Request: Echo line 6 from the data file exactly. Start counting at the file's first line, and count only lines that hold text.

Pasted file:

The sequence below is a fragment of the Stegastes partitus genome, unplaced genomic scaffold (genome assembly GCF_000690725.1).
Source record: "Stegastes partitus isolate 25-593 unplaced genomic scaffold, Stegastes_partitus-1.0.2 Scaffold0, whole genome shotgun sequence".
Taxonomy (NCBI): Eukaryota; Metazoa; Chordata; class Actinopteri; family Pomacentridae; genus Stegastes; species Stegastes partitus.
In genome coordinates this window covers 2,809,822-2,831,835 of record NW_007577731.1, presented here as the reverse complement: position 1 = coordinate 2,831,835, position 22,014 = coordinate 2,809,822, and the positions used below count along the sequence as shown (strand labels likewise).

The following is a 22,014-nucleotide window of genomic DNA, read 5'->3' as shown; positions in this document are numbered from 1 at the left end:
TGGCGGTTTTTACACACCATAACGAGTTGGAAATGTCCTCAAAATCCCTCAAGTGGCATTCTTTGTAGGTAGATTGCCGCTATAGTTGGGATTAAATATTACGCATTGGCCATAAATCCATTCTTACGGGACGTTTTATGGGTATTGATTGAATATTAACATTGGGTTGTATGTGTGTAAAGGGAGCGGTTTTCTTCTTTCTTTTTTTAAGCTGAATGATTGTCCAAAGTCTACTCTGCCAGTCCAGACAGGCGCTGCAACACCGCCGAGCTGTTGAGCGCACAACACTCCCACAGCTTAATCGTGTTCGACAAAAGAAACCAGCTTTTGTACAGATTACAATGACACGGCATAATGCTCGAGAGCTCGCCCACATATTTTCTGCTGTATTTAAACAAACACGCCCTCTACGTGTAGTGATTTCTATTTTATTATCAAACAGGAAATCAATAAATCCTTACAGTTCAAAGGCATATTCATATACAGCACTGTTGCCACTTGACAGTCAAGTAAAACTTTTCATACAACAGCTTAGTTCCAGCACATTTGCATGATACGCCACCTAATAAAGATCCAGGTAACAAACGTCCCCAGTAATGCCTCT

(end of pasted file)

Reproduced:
TGGCGGTTTTTACACACCATAACGAGTTGGAAATGTCCTCAAAATCCCTCAAGTGGCATTCTTTGTAGGTAGATTGCCGCTATAGTTGGGATTAAATATTACGCATTGGCCATAAATCCATTCTTACGGGACGTTTTATGGGTATTGATTGAATATTAACATTGGGTTGTATGTGTGTAAAGGGAGCGGTTTTCTTCTTTCTTTTTTTAAGCTGAATGATTGTCCAAAGTCTACTCTGCCAGTCCAGACAGGCGCTGCAACACCGCCGAGCTGTTGAGCGCACAACACTCCCACAGCTTAATCGTGTTCGACAAAAGAAACCAGCTTTTGTACAGATTACAATGACACGGCATAATGCTCGAGAGCTCGCCCACATATTTTCTGCTGTATTTAAACAAACACGCCCTCTACGTGTAGTGATTTCTATTTTATTATCAAACAGGAAATCAATAAATCCTTACAGTTCAAAGGCATATTCATATACAGCACTGTTGCCACTTGACAGTCAAGTAAAACTTTTCATACAACAGCTTAGTTCCAGCACATTTGCATGATACGCCACCTAATAAAGATCCAGGTAACAAACGTCCCCAGTAATGCCTCT